But that's only part of the equation.
The new phones include 5G support and therefore more antennas, more base memory in some models, a more complex camera lens and better sensors, OLED screens instead of LCD in cheaper models, a new magnetic coupling system and several others. features that are likely to eat away at that apparent benefit.
When Apple presents its quarterly accounts and the margin of the iPhone division is known, it will be easier to get an idea of whether the measure really represents a significant savings, but it is most likely that the margins of the iPhone will remain very stable compared to the from previous years.
Apple is the manufacturer
with the highest profit margin in the world of telephony
Virtually no other brand makes significant amounts of money selling phones (hopefully they don't lose) but the big jumps in these margins often come from the introduction of new, more expensive models or policies that incentivize jumping to a model with more memory or features.
The problem with this new policy, in reality, is not so much that the iPhone has a charger or not.
For the vast majority of users it will not be a problem and those who have to buy a new one will find many third-party alternatives on the market for less than 10 euros, which they will also take advantage of in all kinds of products in the future.
The problem is that Apple doesn't seem to have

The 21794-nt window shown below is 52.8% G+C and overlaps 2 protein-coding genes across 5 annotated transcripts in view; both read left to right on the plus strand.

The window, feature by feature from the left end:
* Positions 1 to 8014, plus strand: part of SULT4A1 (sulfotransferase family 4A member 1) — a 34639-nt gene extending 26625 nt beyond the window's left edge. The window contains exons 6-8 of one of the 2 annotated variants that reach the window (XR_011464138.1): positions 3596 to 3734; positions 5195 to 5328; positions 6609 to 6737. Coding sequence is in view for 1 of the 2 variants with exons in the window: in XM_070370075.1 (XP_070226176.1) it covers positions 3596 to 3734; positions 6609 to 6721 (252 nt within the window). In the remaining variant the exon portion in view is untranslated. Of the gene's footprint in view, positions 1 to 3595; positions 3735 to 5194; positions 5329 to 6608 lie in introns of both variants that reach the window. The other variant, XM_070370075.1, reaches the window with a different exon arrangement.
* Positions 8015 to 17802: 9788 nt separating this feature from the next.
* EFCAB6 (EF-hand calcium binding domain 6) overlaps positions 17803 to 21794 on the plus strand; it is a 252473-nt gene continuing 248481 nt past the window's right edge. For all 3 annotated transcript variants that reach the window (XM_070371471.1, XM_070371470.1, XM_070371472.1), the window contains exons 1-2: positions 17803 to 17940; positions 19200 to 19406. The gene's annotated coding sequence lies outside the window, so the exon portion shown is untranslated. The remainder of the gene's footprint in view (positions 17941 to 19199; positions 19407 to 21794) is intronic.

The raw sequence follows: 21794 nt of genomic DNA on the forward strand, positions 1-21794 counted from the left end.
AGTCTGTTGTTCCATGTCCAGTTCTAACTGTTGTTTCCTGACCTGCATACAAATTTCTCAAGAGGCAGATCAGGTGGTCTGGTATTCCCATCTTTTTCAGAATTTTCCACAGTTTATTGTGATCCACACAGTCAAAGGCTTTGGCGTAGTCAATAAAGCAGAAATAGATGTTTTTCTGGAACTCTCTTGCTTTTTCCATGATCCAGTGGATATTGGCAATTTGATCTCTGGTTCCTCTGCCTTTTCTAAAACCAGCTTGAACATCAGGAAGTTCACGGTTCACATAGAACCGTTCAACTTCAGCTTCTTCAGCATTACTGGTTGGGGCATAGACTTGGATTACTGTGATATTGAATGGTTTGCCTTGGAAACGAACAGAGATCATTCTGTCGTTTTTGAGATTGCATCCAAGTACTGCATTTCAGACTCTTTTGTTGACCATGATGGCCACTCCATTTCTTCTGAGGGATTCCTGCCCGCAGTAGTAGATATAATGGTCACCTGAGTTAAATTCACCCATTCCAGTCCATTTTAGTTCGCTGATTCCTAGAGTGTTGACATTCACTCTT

a coherent idea of its own strategy around accessories
Each family of devices seems to follow arbitrary rules.
IPhones no longer include a charger, but iPads do.
The phones now come with a charging cable with a USB-C termination, but the Apple Watch introduced a few weeks ago still includes a charger with a USB-A termination.
Some accessories, like the AirPods or the company's keyboards and trackpads, include a Lightning cable, but also with a USB-A termination, even though Macs have already abandoned that connection.
The company has integrated a new MagSafe wireless charging system into the new phones, and sells a new wireless charger compatible with this system.
But the charger, like phones, does not include the power adapter, which is confusing as a "MagSafe Charger" (in this Apple is alone, third-party wireless chargers do not always include the power adapter).
The new HomePod Mini?
It also has a built-in cable with USB-C termination, just like the MagSafe charger, but it does include a USB-C connected power adapter in the box.
Those responsible for the different divisions of the company may have an answer to these apparent contradictions.
The HomePod is a standalone product that must be functional right out of the box, for example, or iPads have to come with a charger because they cannot be charged with the 5-watt adapters that iPhones used and of those there are fewer in the homes.
But for consumers it's all
, especially coming from a company that boasts attention to detail.
And it does not help that you decide to eliminate things that until now were offered for free, considering that it is the largest company in the world by market capitalization.
It is true that we have too many chargers at home and perhaps all manufacturers should stop including them with phones.
And it is true that Apple usually makes drastic decisions regarding port and connection transitions, thinking about what the needs will be in the future and not the current ones.
It is good, for example, that the new iPhones come with a charging cable with a USB-C termination, although it is less common to see power adapters with this connection.
In a year or two it will be much more useful than having included another USB-A.
But this transition from a world of cables to a wireless one, from USB-A to USB-C with the Lightning connection in between, is proving too confusing and frustrating.
And sometimes something as simple as packing a charger into a box, even when unused, helps alleviate some of that frustration.